Tom points out that nowadays, riders train more but race less. As a result, they arrive fresher and better prepared, both physically and mentally. Equipment and technology also play a big role in taking the sport to the high level it is today.
“Bikes, helmets, clothes – everything gets faster and faster. Everyone is expertly prepared when they start, the whole peloton does that and so the whole sport level up. And then you have this super talent,” says Tom.
Superhuman Or young, ambitious and well-equipped talent?
“I really think 99.99 percent of these riders don’t intentionally do doping,” says Tom Don, without turning away from my blatant insinuation. “I think there was a pretty big shift in doping between 2000 and 2010. Yes, it took a long time before everyone was on board and before he really got out of the peloton, but I don’t think there is still a huge mistake or that the difference She’s still consciously doing shady things. Of course not.”
Tom reveals to me that he is a huge fan of MvdP, and rather than fearing the number of great classics will be underestimated, he is looking forward to welcoming the multi-talented Dutch superstar into his ranks.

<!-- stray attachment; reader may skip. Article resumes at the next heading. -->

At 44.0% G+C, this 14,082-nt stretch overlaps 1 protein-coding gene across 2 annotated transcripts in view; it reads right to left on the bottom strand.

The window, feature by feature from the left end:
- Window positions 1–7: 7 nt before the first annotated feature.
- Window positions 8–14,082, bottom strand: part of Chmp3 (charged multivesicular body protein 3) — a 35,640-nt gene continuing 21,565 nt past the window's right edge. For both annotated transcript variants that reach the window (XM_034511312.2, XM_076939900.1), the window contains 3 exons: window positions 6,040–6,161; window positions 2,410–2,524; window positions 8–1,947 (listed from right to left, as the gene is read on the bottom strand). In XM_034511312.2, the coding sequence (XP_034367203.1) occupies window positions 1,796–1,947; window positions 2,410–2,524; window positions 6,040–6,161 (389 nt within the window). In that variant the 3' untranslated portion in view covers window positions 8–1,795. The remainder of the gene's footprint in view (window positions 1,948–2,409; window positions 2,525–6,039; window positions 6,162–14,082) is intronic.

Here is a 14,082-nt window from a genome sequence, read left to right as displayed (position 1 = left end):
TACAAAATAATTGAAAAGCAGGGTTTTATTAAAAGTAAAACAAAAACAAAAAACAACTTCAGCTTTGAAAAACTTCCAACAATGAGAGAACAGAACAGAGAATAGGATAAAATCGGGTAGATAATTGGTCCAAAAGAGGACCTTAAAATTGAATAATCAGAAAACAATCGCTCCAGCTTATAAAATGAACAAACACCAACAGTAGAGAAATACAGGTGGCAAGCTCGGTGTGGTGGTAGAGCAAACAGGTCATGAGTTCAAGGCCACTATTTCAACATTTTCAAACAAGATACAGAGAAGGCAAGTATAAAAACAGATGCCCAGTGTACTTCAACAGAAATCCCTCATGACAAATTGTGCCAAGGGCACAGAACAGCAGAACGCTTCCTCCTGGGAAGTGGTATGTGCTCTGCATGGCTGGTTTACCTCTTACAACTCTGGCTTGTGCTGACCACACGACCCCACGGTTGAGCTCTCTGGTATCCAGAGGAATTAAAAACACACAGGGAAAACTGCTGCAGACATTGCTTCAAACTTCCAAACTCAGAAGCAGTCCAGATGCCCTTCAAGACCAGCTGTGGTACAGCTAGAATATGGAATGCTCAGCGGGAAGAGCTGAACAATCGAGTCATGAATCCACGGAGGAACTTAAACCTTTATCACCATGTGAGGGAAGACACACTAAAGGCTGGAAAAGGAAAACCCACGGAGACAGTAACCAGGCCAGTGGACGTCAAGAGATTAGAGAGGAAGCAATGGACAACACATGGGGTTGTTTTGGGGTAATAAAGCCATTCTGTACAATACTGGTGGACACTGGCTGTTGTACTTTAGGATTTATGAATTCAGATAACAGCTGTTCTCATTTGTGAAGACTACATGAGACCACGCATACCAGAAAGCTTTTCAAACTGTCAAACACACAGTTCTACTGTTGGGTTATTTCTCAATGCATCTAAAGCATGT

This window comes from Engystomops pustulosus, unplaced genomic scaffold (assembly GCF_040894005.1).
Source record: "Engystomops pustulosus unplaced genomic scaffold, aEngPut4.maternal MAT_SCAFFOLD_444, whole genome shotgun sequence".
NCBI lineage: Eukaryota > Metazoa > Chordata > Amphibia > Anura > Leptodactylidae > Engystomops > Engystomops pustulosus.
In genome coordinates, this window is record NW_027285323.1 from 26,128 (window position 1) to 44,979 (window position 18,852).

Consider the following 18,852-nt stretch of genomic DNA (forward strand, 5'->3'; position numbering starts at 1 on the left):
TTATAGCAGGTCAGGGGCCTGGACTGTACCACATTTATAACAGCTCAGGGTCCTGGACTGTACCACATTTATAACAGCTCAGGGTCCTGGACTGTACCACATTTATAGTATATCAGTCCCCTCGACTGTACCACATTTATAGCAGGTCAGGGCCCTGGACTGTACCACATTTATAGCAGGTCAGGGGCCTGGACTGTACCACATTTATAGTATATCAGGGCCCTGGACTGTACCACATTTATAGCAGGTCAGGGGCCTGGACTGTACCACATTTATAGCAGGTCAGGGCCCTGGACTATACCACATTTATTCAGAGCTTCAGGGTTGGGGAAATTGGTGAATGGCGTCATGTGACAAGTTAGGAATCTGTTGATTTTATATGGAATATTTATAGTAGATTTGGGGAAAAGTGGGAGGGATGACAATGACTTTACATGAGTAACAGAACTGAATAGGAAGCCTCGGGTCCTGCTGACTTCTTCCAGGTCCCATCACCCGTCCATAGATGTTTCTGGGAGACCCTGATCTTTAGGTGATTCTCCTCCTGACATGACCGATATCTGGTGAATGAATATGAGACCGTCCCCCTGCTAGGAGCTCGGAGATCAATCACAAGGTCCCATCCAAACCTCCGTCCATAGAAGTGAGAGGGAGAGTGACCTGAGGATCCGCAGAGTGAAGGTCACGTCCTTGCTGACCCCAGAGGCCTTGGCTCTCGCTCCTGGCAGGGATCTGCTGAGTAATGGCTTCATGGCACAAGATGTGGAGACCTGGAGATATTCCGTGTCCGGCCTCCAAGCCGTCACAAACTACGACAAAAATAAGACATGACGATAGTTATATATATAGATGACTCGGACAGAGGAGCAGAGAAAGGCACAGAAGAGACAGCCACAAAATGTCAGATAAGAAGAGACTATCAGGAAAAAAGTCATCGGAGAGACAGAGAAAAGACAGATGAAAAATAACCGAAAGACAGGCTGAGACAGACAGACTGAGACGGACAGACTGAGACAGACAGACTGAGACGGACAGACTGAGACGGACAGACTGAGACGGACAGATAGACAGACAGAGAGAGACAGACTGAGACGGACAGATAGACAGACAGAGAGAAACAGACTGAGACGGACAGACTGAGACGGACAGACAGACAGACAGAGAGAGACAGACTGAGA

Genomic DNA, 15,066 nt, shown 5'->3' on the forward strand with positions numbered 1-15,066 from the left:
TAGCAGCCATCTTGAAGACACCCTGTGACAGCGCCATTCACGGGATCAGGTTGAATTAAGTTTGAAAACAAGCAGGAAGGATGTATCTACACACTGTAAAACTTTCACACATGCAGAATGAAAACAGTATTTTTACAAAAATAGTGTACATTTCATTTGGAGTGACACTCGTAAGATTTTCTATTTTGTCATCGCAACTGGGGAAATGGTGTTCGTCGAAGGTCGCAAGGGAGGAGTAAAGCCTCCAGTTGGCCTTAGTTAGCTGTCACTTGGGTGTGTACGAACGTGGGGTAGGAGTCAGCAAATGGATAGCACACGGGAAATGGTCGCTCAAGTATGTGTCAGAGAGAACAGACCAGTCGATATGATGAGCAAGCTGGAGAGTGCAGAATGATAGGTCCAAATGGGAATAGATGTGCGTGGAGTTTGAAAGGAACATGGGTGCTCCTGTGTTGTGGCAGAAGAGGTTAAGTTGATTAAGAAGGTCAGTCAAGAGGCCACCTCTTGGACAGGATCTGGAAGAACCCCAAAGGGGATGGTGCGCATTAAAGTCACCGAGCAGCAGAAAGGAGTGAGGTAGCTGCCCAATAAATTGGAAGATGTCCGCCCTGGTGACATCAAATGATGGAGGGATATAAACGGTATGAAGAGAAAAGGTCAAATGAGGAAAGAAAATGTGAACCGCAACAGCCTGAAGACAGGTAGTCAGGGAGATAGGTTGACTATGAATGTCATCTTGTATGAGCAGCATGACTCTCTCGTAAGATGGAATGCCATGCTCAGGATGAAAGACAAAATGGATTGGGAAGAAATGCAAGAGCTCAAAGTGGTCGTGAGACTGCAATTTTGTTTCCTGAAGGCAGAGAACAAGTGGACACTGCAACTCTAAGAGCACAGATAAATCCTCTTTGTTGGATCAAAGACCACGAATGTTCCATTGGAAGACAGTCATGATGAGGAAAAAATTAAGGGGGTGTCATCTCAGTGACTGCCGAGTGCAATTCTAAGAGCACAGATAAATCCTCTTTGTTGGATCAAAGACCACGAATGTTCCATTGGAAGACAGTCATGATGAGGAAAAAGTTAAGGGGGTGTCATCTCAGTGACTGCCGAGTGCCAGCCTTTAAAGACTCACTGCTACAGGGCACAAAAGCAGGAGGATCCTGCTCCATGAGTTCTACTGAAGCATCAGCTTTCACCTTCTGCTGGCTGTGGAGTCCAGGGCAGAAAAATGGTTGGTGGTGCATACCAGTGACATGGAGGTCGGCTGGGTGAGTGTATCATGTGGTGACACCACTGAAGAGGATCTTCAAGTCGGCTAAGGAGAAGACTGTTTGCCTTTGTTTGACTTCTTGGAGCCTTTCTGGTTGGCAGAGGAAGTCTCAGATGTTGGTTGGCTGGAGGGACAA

“I’ll be there cheerful,” he says. “I love watching him do whatever he wants. I think Wout is a great rider too but with him it’s all so thoughtful, balanced and planned. More automated. With Mathieu you can just tell how much fun he’s having. I love it. He also has other things in his life outside of The race. This should be an example for young people: do what you have to do to be good at what you love to do, but don’t make it all you have. There should be room to breathe too.”
Will he meet Van der Poel or even the best of his classics?
“If you get into a race, you can win,” Tom says clearly. Mathieu hasn’t started yet to win Paris-Roubaix, but he has now won the Tour of Flanders twice. He can win it five or six times, sure, but it’s also possible that he won’t win again. I think Mathieu is in a different position than I was. He’s the leader. The only one in a very good team, while we always started with us with two or three candidates. It’s not always about the ability or ability of the rider as much as the structure of the team, I think. Can he do it? Absolutely. Will he do it? We will see. Anything can happen something. It’s still cycling.”